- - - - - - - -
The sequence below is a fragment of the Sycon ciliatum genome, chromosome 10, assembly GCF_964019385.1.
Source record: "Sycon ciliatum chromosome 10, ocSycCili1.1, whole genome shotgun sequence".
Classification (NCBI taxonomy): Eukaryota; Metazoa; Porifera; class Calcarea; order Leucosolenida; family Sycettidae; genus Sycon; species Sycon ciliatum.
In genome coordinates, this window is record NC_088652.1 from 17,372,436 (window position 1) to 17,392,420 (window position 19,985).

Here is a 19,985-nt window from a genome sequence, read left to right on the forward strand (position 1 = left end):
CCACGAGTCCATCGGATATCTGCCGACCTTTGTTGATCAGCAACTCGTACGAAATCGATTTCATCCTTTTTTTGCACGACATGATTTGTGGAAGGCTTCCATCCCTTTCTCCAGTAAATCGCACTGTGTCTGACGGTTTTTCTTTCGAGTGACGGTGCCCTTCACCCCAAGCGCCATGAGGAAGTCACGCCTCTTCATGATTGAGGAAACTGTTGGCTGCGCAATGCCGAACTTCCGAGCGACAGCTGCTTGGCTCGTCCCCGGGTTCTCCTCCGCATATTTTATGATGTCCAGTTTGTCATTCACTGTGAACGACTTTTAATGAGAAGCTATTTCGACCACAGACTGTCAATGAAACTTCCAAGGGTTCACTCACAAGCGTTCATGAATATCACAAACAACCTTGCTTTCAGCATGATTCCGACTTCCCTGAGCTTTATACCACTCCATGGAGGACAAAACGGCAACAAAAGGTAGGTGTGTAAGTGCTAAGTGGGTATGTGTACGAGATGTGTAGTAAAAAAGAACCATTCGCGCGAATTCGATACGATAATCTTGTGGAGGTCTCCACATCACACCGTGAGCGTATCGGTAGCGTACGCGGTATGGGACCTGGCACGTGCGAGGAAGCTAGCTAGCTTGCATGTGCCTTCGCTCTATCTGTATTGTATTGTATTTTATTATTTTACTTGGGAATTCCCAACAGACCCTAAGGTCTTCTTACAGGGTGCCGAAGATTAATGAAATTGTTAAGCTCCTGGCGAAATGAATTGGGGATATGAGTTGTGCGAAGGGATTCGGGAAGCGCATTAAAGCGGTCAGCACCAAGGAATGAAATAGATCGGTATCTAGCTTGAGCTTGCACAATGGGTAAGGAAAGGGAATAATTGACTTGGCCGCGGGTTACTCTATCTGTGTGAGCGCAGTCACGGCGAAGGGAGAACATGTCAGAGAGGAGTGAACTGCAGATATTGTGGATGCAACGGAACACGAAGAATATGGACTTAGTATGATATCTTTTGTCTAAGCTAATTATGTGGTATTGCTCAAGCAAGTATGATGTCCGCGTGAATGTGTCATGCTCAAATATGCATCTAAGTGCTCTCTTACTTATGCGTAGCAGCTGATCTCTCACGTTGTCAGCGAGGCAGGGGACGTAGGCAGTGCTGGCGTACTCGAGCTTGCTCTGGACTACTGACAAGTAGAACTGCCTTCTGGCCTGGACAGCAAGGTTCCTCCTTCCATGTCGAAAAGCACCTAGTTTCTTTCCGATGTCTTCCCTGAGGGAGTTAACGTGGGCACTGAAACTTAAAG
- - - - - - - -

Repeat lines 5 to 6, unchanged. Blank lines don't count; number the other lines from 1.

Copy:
Here is a 19,985-nt window from a genome sequence, read left to right on the forward strand (position 1 = left end):
CCACGAGTCCATCGGATATCTGCCGACCTTTGTTGATCAGCAACTCGTACGAAATCGATTTCATCCTTTTTTTGCACGACATGATTTGTGGAAGGCTTCCATCCCTTTCTCCAGTAAATCGCACTGTGTCTGACGGTTTTTCTTTCGAGTGACGGTGCCCTTCACCCCAAGCGCCATGAGGAAGTCACGCCTCTTCATGATTGAGGAAACTGTTGGCTGCGCAATGCCGAACTTCCGAGCGACAGCTGCTTGGCTCGTCCCCGGGTTCTCCTCCGCATATTTTATGATGTCCAGTTTGTCATTCACTGTGAACGACTTTTAATGAGAAGCTATTTCGACCACAGACTGTCAATGAAACTTCCAAGGGTTCACTCACAAGCGTTCATGAATATCACAAACAACCTTGCTTTCAGCATGATTCCGACTTCCCTGAGCTTTATACCACTCCATGGAGGACAAAACGGCAACAAAAGGTAGGTGTGTAAGTGCTAAGTGGGTATGTGTACGAGATGTGTAGTAAAAAAGAACCATTCGCGCGAATTCGATACGATAATCTTGTGGAGGTCTCCACATCACACCGTGAGCGTATCGGTAGCGTACGCGGTATGGGACCTGGCACGTGCGAGGAAGCTAGCTAGCTTGCATGTGCCTTCGCTCTATCTGTATTGTATTGTATTTTATTATTTTACTTGGGAATTCCCAACAGACCCTAAGGTCTTCTTACAGGGTGCCGAAGATTAATGAAATTGTTAAGCTCCTGGCGAAATGAATTGGGGATATGAGTTGTGCGAAGGGATTCGGGAAGCGCATTAAAGCGGTCAGCACCAAGGAATGAAATAGATCGGTATCTAGCTTGAGCTTGCACAATGGGTAAGGAAAGGGAATAATTGACTTGGCCGCGGGTTACTCTATCTGTGTGAGCGCAGTCACGGCGAAGGGAGAACATGTCAGAGAGGAGTGAACTGCAGATATTGTGGATGCAACGGAACACGAAGAATATGGACTTAGTATGATATCTTTTGTCTAAGCTAATTATGTGGTATTGCTCAAGCAAGTATGATGTCCGCGTGAATGTGTCATGCTCAAATATGCATCTAAGTGCTCTCTTACTTATGCGTAGCAGCTGATCTCTCACGTTGTCAGCGAGGCAGGGGACGTAGGCAGTGCTGGCGTACTCGAGCTTGCTCTGGACTACTGACAAGTAGAACTGCCTTCTGGCCTGGACAGCAAGGTTCCTCCTTCCATGTCGAAAAGCACCTAGTTTCTTTCCGATGTCTTCCCTGAGGGAGTTAACGTGGGCACTGAAACTTAAAG